Least developed countries face sanctions from world powers, says South Sudanese minister

Sanctions cannot be used to help countries suffering in many areas, says James Pitia Morgan

13:43 - 2/03/2024 Saturday
File Photo
File Photo

One of the most important challenges that the least developed countries (LDC) face is sanctions from global powers, South Sudan's foreign minister said Friday.

"Sanctions are used by the International Monetary Fund (IMF), the World Bank and the powerful countries to continue to pressure the least developed countries,” James Pitia Morgan said at a discussion at the Antalya Diplomacy Forum (ADF).

Stressing that sanctions cannot be used to help LDCs, Morgan said countries are suffering from many issues.

Morgan urged the removal of the so-called sanctions so that countries could have a chance at development.

Noting that they have the land and human power required for production, he said: “The only thing we do not have is capital because capital is controlled by some forces that we cannot approach."

Guinea Bissau Foreign Minister Carlos Pinto Pereira said 33 of the 46 least developed countries in the world are in Africa.

Underlining that the implementation of the UN Sustainable Development Goals 2030 agenda may not be possible for those countries, Pereira said: "I am afraid that these countries will not be able to achieve the 2030 targets."

"We need infrastructure in the fields of energy, transportation, and communication. These also require significant investments and are not visible yet,” he said.

Citing the "lack of motivation and wrong policies," he said the reason for the situation was not only the coronavirus pandemic or the Russia-Ukraine War, but problems existed before those things happened.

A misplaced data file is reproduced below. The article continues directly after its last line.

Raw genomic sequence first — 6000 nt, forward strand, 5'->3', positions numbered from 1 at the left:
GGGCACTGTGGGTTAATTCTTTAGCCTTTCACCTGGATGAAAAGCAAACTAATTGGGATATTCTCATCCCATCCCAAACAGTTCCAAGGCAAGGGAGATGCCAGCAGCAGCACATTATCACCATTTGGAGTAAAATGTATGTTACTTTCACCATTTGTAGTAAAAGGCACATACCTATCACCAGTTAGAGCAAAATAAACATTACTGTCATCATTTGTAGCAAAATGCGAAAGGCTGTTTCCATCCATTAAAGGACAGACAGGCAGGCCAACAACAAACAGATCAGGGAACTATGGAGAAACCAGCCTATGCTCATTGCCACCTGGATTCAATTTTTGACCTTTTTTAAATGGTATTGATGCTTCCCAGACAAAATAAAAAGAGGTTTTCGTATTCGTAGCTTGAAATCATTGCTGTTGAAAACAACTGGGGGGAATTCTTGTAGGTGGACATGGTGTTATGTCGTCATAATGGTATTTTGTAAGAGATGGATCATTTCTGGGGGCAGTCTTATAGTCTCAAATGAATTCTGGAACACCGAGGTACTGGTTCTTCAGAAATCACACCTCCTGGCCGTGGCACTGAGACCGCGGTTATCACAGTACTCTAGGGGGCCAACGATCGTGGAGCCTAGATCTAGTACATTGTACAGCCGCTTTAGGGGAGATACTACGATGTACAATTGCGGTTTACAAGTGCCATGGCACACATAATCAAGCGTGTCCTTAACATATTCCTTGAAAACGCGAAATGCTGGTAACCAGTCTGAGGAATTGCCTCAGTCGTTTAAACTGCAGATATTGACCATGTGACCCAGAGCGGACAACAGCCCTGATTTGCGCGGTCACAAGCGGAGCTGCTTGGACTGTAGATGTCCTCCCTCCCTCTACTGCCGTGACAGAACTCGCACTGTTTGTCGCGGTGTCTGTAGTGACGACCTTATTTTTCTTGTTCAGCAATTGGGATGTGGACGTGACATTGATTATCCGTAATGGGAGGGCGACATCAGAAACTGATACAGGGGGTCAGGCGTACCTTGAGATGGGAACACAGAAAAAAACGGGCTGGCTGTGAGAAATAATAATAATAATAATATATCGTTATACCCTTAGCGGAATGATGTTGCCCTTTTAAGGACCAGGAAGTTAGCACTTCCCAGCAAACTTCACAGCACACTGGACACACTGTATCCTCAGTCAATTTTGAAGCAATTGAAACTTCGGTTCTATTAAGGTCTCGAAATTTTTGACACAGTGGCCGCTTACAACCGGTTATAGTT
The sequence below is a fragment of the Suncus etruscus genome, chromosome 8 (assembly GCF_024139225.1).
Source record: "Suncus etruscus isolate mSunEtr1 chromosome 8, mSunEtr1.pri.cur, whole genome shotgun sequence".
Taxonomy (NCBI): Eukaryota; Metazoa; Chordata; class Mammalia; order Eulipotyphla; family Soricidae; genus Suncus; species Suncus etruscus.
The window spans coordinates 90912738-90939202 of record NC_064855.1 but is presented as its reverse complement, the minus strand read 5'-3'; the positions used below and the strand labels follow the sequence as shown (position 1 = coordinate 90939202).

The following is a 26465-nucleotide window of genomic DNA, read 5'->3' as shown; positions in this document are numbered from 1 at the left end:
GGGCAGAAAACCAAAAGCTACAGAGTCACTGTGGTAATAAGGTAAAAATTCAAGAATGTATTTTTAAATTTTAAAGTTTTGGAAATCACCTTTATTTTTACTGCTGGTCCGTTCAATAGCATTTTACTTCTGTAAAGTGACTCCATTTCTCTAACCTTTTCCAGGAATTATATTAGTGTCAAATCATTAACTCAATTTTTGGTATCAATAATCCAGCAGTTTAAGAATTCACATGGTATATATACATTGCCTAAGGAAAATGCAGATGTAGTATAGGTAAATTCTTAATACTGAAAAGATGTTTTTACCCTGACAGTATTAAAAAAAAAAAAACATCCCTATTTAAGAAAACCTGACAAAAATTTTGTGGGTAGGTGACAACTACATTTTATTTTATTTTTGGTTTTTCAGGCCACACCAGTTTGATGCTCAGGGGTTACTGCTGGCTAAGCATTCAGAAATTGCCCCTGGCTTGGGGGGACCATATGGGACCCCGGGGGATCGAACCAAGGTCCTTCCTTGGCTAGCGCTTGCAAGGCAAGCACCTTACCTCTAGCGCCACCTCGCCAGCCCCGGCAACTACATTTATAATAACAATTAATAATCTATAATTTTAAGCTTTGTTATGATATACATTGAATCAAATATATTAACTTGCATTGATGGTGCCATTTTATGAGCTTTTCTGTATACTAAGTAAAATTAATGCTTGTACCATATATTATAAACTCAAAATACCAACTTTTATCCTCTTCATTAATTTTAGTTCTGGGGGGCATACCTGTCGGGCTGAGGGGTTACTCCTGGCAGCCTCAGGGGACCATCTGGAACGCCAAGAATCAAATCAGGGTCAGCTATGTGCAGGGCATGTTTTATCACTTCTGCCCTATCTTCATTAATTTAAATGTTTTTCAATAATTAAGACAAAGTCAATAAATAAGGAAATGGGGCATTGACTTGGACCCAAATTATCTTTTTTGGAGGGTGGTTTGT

Sylvie Baipo-Temon, the foreign minister of the Central African Republic, said it is difficult to achieve the UN's 2030 goals and there is not enough funding.

"We have lived as a colonial country for a long time, and today we are still faced with a modern colony. This prevents us from setting our own economic goals," he said.

Drawing attention to the mineral wealth of his country, he said his country is rich in terms of gold, lithium, and cobalt underground, spread over an area of 622 square kilometers (240 square miles).

“It is a dilemma for people living in a country with such great underground wealth to struggle with great poverty," he said.

Sahba Sobhani, the director of the Istanbul International Center for Private Sector In Development, said technology is a significant element in the development of LDCs.

Sobhani said his organization initiated a project for students from underdeveloped countries to study data science with the support of Türkiye along with the UN Technology Bank.

Federica Irene Falomi, a member of the UN Technology Bank, also drew attention to the role of science, technology and innovation in structural transformation.

She said the Technology Bank works very closely with the governments of LDCs to develop a technology needs assessment.

In addition to providing aid financially, the transfer of expertise and skills is very important, she added.

#Central African Republic
#Guinea Bissau
#International Monetary Fund
#James Pitia Morgan
#Least Developed Countries
#South Sudan
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